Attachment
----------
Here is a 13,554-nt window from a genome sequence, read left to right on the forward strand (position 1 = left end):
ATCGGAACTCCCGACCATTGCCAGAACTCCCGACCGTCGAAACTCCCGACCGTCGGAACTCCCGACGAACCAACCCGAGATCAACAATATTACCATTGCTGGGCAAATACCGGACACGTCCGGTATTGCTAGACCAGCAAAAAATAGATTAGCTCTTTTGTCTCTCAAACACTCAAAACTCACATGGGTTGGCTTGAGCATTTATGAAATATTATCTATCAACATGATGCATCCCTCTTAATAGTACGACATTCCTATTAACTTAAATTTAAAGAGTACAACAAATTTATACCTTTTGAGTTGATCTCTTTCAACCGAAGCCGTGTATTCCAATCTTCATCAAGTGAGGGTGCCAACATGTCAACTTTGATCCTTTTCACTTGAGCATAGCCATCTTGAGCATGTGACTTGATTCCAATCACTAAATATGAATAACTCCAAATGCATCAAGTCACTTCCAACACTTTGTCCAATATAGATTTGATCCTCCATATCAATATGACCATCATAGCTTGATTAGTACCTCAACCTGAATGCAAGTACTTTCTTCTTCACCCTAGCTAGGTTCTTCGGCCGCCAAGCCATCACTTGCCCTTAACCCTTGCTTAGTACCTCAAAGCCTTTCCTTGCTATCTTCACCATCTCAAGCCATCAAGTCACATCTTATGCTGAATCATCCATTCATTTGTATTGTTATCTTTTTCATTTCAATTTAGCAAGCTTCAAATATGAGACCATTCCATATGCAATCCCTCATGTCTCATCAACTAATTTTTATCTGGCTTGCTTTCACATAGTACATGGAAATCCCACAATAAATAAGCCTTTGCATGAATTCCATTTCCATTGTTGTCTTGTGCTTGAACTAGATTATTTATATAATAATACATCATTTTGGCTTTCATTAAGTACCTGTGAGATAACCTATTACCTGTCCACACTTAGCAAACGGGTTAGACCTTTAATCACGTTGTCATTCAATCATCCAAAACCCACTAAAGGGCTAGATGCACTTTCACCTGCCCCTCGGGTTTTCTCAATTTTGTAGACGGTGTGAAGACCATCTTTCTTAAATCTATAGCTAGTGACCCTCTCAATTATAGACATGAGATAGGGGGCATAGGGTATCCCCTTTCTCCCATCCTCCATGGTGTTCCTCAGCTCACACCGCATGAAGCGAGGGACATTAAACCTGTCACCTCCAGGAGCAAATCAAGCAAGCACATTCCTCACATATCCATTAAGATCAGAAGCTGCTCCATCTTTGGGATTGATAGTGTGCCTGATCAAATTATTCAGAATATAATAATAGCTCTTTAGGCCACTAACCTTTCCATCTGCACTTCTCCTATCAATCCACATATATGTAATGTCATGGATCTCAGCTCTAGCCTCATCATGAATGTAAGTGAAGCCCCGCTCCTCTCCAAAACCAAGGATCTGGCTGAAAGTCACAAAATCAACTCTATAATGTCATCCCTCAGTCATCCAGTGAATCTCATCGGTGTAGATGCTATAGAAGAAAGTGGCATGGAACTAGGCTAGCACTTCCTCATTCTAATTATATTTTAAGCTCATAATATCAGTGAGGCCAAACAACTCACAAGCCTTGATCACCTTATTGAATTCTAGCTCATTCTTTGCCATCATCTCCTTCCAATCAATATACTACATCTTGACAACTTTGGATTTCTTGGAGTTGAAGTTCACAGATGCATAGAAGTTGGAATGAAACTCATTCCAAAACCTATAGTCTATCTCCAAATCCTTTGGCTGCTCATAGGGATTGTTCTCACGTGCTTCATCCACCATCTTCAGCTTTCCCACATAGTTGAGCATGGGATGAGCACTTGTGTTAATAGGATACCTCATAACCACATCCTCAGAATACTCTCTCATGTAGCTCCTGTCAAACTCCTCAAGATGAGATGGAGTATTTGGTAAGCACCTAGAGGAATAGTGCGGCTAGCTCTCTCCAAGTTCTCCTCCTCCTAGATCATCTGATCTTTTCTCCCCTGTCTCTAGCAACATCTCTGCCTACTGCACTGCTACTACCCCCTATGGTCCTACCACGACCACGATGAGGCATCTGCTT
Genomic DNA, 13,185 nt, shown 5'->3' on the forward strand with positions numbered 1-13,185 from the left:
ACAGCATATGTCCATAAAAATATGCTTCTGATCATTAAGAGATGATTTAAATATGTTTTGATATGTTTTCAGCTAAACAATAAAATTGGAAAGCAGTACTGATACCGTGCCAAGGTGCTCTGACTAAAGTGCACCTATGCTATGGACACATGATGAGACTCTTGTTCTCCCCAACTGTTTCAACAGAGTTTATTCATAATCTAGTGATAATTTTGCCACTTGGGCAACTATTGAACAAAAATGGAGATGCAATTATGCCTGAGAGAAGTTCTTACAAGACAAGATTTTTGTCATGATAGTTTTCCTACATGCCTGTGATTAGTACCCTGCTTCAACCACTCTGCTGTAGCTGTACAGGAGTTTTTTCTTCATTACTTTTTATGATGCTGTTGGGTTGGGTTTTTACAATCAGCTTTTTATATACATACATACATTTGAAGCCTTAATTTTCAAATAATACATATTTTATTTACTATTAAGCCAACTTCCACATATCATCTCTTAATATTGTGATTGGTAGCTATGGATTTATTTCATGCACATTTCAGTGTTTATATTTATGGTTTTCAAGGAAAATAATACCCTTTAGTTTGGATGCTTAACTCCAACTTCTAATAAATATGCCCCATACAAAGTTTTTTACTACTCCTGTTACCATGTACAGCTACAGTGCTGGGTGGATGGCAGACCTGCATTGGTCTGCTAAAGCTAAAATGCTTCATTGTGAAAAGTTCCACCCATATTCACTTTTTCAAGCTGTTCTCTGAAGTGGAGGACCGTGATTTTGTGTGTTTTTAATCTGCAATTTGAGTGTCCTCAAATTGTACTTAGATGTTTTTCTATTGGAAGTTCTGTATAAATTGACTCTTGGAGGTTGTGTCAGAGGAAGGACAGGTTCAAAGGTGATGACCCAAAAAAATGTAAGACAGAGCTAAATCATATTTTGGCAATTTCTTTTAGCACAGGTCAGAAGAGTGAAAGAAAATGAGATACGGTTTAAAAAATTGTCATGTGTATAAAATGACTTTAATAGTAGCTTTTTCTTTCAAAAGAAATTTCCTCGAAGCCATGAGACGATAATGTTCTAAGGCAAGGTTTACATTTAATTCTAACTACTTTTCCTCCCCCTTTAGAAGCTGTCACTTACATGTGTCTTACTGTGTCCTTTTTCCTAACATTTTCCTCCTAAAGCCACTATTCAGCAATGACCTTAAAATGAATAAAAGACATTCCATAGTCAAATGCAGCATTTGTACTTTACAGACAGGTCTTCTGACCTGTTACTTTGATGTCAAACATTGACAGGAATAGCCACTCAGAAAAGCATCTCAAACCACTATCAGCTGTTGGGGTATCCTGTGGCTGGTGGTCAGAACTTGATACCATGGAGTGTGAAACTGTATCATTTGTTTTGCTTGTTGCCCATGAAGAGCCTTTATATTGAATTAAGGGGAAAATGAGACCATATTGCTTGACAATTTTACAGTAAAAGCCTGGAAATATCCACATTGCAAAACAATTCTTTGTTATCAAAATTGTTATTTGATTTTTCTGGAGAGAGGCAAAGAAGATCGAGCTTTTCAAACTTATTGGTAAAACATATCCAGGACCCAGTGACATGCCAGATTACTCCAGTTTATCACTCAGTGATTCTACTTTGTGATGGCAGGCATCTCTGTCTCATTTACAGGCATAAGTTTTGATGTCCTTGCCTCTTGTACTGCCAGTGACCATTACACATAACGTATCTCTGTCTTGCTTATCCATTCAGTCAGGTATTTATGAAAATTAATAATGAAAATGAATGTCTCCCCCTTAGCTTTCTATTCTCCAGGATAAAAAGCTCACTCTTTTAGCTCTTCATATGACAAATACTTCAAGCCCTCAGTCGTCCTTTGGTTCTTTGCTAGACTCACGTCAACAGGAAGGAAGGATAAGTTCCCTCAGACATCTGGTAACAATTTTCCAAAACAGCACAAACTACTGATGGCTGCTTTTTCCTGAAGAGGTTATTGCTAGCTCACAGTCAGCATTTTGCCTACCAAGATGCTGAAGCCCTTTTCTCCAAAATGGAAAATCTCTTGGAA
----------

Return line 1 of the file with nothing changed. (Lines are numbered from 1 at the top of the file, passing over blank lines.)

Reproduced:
Here is a 13,554-nt window from a genome sequence, read left to right on the forward strand (position 1 = left end):